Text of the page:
Most people don’t realize how hard it is to be a butterfly. They live in a dangerous world, facing environmental challenges like habitat loss and climate change. They also have to contend with predators, including birds, wasps and dragonflies.
But butterflies are much tougher than they look. Some, like monarchs, store toxins in their bodies from milkweed, and even advertise this fact with their bright coloration. Other species have wings that are flashy on top but dull underneath, allowing them to switch between brilliance and near-invisibility as needed.
Despite these tricks, adult butterflies still fall prey to a wide variety of predators. While butterflies work hard at avoiding becoming someone else’s lunch, how much do predators affect butterfly communities?
This question is important for a few reasons. Butterflies help pollinate many flowering plants, ranging from crops to backyard veggies. Butterflies are some of nature’s best ambassadors, offering us all the chance to appreciate biological diversity.
Yet many are at risk of extinction, as combinations of threats begin to overwhelm the best defences evolution has produced. Conserving and restoring butterfly communities is important for agriculture, ecosystems and for our own sense of wonder in a rapidly changing world.
So how exactly could predators affect butterfly communities? It’s surprisingly hard to predict: sometimes predators increase diversity in communities by targeting the most common species, which makes life a little easier on rarer competitors. Conversely, if predators prefer the rarer species, selectively attacking them would reduce community diversity by pushing these more sensitive species over the edge of local extinction.
To figure out how predators impact butterfly communities we set up a study in Burnt Lands Provincial Park, near Ottawa, Canada. Burnt Lands hosts a globally rare alvar ecosystem, where only a shallow layer of soil covers the bedrock, creating patches of grassland interspersed with woodland and bare limestone pavements. Alvars are home to a wealth of flowering plants, which helps make them ideal habitat for butterflies. Burnt Lands hosts a diverse community of at least 50 species.
To determine the diversity of butterfly communities at Burnt Lands we followed a well-used technique called the Pollard walk, which standardizes butterfly surveys. Collecting data on butterfly predators, however, presented problems. Many animals eat butterflies, making counting all the predators in a given area almost impossible. How to study predators, then?
Butterfly decoys have a track record of successfully tricking predators into attacking them. They are built of modeling clay, which is soft enough to be marked easily. So when predators take a bite of a decoy, they leave an imprint.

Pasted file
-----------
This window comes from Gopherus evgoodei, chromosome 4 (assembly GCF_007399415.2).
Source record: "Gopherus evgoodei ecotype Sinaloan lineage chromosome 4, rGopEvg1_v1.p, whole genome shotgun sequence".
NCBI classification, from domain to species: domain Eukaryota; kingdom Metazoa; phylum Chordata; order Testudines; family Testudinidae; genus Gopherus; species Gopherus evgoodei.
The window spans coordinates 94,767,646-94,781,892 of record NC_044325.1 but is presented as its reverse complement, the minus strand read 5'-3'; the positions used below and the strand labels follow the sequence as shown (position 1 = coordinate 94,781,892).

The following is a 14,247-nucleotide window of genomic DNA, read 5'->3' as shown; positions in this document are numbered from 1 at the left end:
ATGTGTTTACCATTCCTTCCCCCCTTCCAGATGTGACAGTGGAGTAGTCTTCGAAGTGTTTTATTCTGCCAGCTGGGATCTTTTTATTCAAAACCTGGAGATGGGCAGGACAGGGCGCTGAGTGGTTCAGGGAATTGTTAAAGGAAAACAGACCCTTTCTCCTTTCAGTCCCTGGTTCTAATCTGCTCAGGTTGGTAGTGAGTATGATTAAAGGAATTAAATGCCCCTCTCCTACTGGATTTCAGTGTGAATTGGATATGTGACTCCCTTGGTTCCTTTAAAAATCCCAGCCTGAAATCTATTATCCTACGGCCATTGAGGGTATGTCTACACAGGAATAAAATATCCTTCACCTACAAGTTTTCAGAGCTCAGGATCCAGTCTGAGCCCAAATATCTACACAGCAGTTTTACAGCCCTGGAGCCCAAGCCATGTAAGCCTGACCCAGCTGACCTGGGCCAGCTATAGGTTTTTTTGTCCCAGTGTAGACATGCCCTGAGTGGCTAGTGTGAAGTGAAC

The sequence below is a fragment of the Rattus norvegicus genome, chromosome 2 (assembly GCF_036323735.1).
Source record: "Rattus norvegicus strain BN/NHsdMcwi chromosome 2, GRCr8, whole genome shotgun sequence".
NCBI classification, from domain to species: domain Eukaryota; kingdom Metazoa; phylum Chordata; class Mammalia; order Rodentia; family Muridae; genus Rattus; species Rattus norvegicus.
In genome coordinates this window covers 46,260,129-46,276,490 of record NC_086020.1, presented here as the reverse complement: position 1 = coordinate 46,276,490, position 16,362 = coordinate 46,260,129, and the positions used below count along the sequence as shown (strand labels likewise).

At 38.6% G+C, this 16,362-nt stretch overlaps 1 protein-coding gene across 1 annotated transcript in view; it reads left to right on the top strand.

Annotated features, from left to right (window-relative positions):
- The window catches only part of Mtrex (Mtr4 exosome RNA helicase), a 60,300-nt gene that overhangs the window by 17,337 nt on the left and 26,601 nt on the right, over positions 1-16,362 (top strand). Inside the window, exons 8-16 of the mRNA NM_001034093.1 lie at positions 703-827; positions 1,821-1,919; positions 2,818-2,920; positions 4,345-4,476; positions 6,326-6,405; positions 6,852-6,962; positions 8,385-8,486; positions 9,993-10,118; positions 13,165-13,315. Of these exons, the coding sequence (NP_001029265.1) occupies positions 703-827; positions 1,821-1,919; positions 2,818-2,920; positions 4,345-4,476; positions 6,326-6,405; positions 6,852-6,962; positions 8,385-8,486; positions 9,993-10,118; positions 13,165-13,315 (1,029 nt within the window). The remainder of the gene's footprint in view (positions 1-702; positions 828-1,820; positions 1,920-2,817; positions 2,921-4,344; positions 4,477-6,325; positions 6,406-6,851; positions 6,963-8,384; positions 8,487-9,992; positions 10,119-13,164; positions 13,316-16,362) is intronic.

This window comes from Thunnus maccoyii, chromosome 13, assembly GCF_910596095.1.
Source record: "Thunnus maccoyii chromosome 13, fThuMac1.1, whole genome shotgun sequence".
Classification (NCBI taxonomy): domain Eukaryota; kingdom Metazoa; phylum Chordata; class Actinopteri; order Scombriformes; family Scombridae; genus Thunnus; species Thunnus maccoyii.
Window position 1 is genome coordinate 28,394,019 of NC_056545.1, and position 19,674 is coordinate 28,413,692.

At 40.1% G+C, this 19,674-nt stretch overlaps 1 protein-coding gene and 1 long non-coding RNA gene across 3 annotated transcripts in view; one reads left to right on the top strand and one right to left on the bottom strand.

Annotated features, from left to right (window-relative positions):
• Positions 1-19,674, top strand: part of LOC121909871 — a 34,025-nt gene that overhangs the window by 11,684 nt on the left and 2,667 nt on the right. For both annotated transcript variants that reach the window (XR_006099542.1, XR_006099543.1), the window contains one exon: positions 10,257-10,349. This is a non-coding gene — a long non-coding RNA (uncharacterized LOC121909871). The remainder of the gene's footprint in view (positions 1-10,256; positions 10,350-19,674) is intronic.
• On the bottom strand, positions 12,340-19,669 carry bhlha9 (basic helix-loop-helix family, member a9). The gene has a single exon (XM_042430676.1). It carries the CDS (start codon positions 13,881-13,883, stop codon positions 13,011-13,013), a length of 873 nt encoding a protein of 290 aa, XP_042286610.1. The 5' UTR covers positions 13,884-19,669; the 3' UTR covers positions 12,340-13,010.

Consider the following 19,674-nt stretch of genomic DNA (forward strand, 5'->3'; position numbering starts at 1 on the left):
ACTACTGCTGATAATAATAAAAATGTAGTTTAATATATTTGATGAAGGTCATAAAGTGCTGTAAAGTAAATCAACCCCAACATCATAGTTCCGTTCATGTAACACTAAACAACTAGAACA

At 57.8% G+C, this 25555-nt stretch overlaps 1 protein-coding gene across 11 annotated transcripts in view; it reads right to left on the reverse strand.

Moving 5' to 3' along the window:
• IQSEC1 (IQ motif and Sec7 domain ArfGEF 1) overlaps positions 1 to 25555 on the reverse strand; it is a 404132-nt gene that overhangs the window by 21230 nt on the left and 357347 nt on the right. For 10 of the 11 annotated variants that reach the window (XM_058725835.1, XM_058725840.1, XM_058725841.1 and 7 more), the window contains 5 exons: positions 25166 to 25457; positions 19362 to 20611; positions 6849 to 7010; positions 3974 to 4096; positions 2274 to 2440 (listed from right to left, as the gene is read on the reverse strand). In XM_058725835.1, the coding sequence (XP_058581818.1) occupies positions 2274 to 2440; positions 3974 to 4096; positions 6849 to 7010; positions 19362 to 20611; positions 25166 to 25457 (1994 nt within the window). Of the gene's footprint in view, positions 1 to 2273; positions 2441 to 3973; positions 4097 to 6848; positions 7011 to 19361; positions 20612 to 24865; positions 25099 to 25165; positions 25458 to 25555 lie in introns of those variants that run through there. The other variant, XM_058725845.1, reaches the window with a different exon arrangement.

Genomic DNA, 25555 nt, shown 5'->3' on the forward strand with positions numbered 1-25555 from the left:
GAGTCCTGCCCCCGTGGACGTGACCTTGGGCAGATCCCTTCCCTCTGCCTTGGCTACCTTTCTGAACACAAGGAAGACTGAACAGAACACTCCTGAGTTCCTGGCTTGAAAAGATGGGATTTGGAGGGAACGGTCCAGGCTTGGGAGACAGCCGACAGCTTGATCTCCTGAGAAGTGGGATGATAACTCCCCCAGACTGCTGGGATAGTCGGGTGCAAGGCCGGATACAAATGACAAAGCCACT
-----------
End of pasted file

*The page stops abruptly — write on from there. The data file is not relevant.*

We placed the decoys in trees and bushes in areas where we were surveying butterflies and returned after 48 hours to check for marks. By counting attack rates on decoys, we measured the predator pressure on butterflies throughout the study area.
By the end of the study we had put out 664 butterfly decoys, of which 110 had been attacked. The next step was to compare butterfly diversity at each site with the proportion of decoys that were attacked. If predators increased butterfly diversity, then diversity would be higher at sites with more attacks. If they decreased diversity, we would see the opposite.
Predators vigorously attacked butterfly decoys, but the number of models attacked — an index of how many butterfly predators are present — was unrelated to butterfly diversity.
In other words, these butterfly species manage top-down pressures from predators without serious trouble, perhaps because predators are nothing new for butterfly species.
This matters for butterfly conservation, including in urban habitats. Birds can be abundant in such areas, while butterfly diversity is often much lower, but this interaction shouldn’t be the focus of conservation efforts.
We found that butterfly diversity tracks flowering plant diversity across our study landscape, indicating that our priority should be planting a diversity of flowers that butterflies can use as nectar sources and caterpillar host plants. By doing this, even with abundant predators, urban areas can become colourful oases of biological diversity.
Susan Gordon receives funding from an NSERC Canada Graduate Scholarship (doctoral).
Jeremy Kerr does not work for, consult, own shares in or receive funding from any company or organisation that would benefit from this article, and has disclosed no relevant affiliations beyond their academic appointment.